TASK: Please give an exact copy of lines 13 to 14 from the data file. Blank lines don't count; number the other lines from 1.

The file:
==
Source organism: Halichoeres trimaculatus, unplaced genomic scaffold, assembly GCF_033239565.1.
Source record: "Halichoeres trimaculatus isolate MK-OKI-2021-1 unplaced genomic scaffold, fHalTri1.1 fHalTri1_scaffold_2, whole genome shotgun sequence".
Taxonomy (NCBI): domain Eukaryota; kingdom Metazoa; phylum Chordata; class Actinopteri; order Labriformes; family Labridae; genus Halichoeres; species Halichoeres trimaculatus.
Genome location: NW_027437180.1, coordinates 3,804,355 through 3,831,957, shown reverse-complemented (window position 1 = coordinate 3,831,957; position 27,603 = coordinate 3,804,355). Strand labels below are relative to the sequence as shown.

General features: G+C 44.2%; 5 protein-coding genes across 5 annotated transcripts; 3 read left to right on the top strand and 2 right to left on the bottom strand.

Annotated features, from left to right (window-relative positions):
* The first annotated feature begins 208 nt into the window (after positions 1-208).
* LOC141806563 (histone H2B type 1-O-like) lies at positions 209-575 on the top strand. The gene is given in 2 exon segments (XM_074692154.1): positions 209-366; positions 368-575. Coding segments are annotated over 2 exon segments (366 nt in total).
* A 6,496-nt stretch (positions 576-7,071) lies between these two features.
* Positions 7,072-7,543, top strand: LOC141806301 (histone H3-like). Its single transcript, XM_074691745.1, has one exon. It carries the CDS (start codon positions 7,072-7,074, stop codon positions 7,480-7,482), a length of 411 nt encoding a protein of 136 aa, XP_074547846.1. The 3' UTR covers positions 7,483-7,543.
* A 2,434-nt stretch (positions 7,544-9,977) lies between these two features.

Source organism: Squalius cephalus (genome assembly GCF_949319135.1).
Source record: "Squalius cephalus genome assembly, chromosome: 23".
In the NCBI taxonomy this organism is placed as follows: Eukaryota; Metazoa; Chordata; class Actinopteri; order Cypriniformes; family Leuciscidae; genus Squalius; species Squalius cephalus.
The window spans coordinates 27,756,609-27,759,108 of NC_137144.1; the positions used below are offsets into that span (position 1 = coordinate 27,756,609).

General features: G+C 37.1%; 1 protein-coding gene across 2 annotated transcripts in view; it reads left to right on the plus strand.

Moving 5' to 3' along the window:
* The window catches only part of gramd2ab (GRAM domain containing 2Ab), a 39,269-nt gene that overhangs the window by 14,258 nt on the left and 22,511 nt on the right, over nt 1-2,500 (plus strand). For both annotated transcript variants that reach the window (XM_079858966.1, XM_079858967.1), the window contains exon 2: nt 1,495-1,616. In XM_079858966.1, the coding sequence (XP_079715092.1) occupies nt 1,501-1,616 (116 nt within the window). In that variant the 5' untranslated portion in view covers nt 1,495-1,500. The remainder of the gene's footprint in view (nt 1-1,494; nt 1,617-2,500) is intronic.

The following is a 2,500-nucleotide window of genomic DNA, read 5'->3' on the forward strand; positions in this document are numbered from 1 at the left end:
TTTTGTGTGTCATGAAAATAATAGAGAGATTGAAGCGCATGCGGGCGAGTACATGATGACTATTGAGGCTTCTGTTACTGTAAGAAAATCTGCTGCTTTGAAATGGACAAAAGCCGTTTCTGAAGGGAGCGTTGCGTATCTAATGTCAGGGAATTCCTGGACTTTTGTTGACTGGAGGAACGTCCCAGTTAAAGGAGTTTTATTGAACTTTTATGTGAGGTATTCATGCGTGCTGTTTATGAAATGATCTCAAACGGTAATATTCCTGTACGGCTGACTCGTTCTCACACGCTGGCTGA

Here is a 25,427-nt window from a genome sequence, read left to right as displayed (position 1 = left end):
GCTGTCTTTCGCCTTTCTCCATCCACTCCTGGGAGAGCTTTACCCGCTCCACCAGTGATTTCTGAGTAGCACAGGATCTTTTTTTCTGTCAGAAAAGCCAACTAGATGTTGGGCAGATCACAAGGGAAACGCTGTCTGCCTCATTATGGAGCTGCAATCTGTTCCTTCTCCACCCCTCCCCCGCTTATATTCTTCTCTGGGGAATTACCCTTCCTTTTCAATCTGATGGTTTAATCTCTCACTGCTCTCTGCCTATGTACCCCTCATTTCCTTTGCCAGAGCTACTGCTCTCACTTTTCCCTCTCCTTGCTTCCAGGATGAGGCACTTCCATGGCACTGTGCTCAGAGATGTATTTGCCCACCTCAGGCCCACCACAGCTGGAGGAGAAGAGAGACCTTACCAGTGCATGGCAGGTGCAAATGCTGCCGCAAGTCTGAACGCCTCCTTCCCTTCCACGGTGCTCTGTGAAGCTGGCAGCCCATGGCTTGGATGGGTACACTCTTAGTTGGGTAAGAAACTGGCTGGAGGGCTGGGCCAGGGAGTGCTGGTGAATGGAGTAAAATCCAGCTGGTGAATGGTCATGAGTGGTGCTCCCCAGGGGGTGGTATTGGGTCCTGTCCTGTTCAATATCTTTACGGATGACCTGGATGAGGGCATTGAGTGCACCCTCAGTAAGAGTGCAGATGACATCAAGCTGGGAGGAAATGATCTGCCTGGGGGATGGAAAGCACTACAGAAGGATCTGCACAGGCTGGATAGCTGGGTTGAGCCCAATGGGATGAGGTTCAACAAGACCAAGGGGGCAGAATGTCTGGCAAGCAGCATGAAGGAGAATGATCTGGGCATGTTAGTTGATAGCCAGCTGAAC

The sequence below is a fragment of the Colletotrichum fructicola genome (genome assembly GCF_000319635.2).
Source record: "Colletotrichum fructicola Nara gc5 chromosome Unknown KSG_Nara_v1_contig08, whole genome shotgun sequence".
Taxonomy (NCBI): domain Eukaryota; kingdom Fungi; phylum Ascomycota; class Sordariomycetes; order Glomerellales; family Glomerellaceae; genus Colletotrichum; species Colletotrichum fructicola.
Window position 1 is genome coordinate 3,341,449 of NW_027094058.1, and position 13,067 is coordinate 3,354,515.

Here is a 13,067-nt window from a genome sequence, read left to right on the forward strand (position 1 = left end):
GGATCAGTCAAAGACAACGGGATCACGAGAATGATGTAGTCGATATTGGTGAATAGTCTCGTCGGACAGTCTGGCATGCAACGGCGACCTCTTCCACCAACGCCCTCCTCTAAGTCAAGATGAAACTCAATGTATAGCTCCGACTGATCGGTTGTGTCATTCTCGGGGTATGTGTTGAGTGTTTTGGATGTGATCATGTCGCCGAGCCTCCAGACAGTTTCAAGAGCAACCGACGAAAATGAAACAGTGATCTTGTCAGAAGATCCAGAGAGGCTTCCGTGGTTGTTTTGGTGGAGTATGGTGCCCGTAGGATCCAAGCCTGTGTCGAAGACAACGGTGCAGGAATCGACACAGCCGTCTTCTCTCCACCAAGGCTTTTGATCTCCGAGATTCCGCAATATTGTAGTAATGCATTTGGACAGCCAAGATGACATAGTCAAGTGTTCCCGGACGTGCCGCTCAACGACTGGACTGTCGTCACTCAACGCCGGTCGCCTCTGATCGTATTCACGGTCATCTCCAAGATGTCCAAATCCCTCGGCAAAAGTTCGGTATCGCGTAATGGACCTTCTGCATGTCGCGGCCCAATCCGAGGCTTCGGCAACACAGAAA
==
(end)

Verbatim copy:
Source record: "Squalius cephalus genome assembly, chromosome: 23".
In the NCBI taxonomy this organism is placed as follows: Eukaryota; Metazoa; Chordata; class Actinopteri; order Cypriniformes; family Leuciscidae; genus Squalius; species Squalius cephalus.